The best results are likely obtained by allowing Audyssey XT32 to measure and correct your bass first, then touch up with the MiniDSP afterward, if needed (should be rarely needed with good sub placement). Because:Hhhmm okay, I didn't go through my AVR at all, I have a Denon X4300h just ran Audyssey afterwards.
For clarifications sake, I took my sub out(single) to my mini dsp. Did all my level, delay and phase matching through the mini dsp into a summed output that i tweeked until i got as good of a response i could get with current placement.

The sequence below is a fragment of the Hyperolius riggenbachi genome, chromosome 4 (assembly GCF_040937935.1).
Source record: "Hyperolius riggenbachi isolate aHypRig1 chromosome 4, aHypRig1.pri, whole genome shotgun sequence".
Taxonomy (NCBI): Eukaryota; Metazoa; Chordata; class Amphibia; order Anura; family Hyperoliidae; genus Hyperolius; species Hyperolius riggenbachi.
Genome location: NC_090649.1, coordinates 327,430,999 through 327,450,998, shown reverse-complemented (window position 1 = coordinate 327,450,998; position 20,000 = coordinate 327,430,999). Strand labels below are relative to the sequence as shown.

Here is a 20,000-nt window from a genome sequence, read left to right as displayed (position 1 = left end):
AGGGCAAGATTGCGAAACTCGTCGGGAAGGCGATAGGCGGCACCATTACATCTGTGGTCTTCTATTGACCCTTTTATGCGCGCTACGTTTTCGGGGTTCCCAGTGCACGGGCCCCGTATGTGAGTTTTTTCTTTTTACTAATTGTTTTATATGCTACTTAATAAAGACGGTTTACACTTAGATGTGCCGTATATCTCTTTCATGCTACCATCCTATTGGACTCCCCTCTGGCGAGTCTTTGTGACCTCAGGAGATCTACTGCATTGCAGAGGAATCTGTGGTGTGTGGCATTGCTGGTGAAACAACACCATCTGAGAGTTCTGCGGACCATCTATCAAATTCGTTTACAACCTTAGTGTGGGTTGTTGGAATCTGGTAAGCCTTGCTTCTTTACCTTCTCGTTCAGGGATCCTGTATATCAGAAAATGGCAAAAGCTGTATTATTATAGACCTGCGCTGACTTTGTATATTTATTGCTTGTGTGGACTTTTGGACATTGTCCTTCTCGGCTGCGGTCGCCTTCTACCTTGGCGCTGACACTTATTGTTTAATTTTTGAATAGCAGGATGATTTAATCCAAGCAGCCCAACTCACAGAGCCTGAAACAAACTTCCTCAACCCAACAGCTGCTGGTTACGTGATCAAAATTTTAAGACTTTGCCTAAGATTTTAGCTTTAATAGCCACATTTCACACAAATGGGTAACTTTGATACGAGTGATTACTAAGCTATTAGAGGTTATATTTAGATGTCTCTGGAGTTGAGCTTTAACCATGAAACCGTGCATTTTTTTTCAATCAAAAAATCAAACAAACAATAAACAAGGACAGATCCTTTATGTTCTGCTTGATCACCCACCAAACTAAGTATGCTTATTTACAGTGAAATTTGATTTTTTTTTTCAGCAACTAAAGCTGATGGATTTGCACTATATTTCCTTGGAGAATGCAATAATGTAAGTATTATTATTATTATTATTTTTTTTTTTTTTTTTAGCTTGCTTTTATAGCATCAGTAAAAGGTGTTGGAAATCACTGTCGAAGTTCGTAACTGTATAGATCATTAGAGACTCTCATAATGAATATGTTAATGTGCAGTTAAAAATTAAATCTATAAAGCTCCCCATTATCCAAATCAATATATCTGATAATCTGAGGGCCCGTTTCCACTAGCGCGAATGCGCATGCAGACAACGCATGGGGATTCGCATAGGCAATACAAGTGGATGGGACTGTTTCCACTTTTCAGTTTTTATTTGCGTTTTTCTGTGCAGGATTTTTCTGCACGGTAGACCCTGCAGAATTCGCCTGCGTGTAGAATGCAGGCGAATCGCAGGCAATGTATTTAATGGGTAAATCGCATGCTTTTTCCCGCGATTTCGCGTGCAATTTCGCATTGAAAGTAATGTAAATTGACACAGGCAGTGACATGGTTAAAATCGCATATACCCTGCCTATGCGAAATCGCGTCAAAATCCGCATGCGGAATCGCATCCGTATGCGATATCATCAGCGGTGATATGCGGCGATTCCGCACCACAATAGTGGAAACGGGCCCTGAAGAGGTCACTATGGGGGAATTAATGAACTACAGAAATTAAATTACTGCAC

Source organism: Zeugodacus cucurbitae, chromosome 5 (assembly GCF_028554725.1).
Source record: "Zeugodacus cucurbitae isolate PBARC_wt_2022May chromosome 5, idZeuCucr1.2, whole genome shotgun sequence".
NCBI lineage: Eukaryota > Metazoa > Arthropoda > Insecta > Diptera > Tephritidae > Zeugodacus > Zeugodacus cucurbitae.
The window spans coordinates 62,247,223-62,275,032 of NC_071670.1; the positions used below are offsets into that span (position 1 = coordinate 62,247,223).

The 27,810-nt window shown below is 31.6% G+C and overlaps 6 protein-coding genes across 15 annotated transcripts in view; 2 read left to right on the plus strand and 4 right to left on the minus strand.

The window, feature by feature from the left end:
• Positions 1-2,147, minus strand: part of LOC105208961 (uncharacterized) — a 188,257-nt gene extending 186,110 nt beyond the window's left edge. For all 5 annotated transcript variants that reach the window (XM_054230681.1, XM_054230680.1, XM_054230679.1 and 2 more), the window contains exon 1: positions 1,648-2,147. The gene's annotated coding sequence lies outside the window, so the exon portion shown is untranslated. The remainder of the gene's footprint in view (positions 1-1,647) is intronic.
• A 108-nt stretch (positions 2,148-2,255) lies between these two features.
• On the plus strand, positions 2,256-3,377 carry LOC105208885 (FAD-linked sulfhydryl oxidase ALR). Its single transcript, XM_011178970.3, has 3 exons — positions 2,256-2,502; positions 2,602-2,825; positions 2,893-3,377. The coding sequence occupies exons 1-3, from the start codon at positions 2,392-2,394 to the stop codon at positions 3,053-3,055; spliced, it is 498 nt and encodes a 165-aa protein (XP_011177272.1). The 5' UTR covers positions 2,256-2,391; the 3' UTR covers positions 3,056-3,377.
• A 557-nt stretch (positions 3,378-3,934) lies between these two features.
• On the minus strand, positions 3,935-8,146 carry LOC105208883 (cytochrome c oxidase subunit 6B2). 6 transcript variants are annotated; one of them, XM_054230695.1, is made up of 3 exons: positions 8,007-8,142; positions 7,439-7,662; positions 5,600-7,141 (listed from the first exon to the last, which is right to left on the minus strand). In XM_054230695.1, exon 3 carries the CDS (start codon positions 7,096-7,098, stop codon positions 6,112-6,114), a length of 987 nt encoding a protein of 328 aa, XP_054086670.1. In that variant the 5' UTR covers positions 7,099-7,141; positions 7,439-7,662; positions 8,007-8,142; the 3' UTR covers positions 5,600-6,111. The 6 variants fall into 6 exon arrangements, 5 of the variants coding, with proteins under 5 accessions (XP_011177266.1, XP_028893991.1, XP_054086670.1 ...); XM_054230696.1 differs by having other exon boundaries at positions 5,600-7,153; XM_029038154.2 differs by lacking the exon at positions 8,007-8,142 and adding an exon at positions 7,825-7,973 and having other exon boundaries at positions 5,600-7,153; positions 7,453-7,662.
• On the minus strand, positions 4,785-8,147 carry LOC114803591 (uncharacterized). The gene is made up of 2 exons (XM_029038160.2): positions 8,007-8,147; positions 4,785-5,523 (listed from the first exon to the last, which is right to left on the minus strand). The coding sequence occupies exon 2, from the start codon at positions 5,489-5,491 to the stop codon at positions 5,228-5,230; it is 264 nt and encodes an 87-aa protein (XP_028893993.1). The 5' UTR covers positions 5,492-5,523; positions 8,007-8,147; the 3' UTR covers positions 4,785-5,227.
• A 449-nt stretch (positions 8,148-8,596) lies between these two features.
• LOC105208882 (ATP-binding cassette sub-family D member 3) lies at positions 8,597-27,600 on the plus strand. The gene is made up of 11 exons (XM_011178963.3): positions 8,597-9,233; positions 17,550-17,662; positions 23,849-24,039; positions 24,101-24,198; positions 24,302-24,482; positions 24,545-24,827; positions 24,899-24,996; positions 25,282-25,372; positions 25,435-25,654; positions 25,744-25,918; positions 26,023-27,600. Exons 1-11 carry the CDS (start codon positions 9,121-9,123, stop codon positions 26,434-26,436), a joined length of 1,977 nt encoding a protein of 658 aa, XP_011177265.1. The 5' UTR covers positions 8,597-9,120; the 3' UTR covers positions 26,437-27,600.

I then did some EQ work through the mini dsp, had to bring my levels down quite a bit to get out a 10db bump at 20-25hz. Sent that file to the minidsp through USB.
With that setting I ran Audyssey and corrected speaker settings (no Xover under 80hz, no large speakers ecr.) And trimmed Audyssey to do no corrections above 200hz in the editor app.
What is the advantage to running room correction in the AVR first?
- It uses spatially-averaged measurements to better represent your listening area, be it 6 inches or 6 feet wide
- It is going to make decisions based on your room, and by running other EQ first, you are misrepresenting the room's acoustics which could cause it to make the wrong decisions
- It doesn't know if you already added boost with other EQ and could eat up too much headroom, leading to reduced dynamics
- Audyssey uses FIR filters which are superior to the PEQ filters from the MiniDSP and even the IIR filters created with Room EQ Wizard